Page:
CentOS Linux 8 is about to die. What do you do next?

The end of CentOS 8 Linux has been coming for awhile now, and the day is finally here. On December 31, 2021, Red Hat‘s CentOS Linux 8 will reach End Of Life (EOL). Since that falls right in the heart of the holiday season, Red Hat will extend CentOS Linux 8 zero-day support until January 31, 2022. Indeed, there will be one last CentOS Linux 8 release — perhaps even after CentOS 8’s official EOL. After that, it’s all over for CentOS Linux.

Source: CentOS Linux 8 is about to die. What do you do next? | ZDNet

Yikes!  Just heard about this.  Last year I chose CentOS 8 over 7 for this server so I would not have to deal with end of life issues for awhile.  It appears CentOS 7 will be good until 2024 and 8 ends today.  Ugh.

Log4j flaw: Attackers are making thousands of attempts to exploit this severe vulnerability

Log4j is used in many forms of enterprise and open-source software, including cloud platforms, web applications and email services, meaning that there’s a wide range of software that could be at risk from attempts to exploit the vulnerability.

Source: Log4j flaw: Attackers are making thousands of attempts to exploit this severe vulnerability | ZDNet

Nuclear penalized multinomial regression with an application to predicting at bat outcomes in baseball

We propose the nuclear norm penalty as an alternative to the ridge penalty for regularized multinomial regression. This convex relaxation of reduced-rank multinomial regression has the advantage of leveraging underlying structure among the response categories to make better predictions. We apply our method, nuclear penalized multinomial regression (NPMR), to Major League Baseball play-by-play data to predict outcome probabilities based on batter-pitcher matchups. The interpretation of the results meshes well with subject-area expertise and also suggests a novel understanding of what differentiates players.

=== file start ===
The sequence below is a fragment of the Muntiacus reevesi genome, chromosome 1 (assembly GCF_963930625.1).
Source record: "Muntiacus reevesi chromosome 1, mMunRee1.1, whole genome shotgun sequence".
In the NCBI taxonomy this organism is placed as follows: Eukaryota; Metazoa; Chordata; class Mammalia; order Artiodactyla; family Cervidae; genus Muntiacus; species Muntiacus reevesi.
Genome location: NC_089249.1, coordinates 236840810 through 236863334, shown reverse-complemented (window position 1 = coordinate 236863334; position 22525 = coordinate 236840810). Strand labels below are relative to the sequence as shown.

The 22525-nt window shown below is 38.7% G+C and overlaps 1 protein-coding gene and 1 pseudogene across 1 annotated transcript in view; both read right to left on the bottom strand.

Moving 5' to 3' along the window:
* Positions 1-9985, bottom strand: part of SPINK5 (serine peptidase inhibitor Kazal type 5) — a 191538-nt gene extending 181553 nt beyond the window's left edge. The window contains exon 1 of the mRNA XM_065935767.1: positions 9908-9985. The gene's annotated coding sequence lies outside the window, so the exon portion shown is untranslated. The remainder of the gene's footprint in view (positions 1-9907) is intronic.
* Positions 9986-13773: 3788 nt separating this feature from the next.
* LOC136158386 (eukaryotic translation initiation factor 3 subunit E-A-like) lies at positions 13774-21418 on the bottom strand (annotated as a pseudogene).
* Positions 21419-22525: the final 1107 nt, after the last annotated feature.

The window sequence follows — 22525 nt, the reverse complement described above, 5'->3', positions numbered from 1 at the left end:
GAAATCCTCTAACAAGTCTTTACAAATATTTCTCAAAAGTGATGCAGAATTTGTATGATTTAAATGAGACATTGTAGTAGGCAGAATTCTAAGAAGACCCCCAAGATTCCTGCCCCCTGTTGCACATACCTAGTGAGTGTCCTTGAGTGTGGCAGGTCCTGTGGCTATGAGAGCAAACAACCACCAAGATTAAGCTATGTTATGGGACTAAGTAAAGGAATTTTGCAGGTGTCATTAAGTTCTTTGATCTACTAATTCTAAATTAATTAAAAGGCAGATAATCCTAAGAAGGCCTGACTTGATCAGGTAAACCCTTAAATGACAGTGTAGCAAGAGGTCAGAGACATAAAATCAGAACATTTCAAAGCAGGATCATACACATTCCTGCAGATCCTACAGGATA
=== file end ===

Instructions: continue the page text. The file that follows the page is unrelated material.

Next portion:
Source: [1706.10272] Nuclear penalized multinomial regression with an application to predicting at bat outcomes in baseball

JavaScript Charts & Maps

Go ahead, and open these few demos: 1 2 3 4 5 6 7. Try scrolling, hovering, dragging, selecting – they just feel right. That’s how amCharts 4 was designed – to feel right out-of-the-box.

Source: JavaScript Charts & Maps – amCharts

Need charts for baseball-handbook.com and evaluated this, google charts, and d3.js. Google charts does not work, d3.js is extremely complicated, and still looking into this.

Update: Decided to go with d3.js because it has a command that can grab csv or json data streamed from another script. Google and amCharts seem to be for more static one off charts whereas baseball-handbook needs a chart for over 15K baseball players generated from a DB. It can be done using Google and amCharts but it’s messy.

Meanwhile it took me 4 hours to figure out how to get a label correctly rotated 90 degrees on a right side axis in a dual Y line chart using d3.js. amCharts is very nice and still may use them for one offs in the future.

Inside Foxconn’s empty buildings, empty factories, and empty promises in Wisconsin

Months after the 2018 groundbreaking, the company was racing to hire the 260 people needed to receive the first tranche of payments from the lucrative subsidy package passed by then-Gov. Scott Walker. Recruiters were told to hit the number but given little in the way of job descriptions. Soon, the office began to fill with people who had nothing to do. Many just sat in their cubicles watching Netflix and playing games on their phones.

Source: Inside Foxconn’s empty buildings, empty factories, and empty promises in Wisconsin

4 Best Chart Generation Options with PHP Components

Although it is JavaScript based, Google Charts has a couple of options to make your charts entirely in PHP. You can either use server-side code (in our case PHP) to get the data, or get one of the open-source wrappers to do it for you.

Source: 4 Best Chart Generation Options with PHP Components – SitePoint

Need to generate charts for the baseball-handbook.com website and looking into php options.  Google seems like the simplest solution right now.  The above site breaks down each option nicely.

Here’s more info about Google Charts.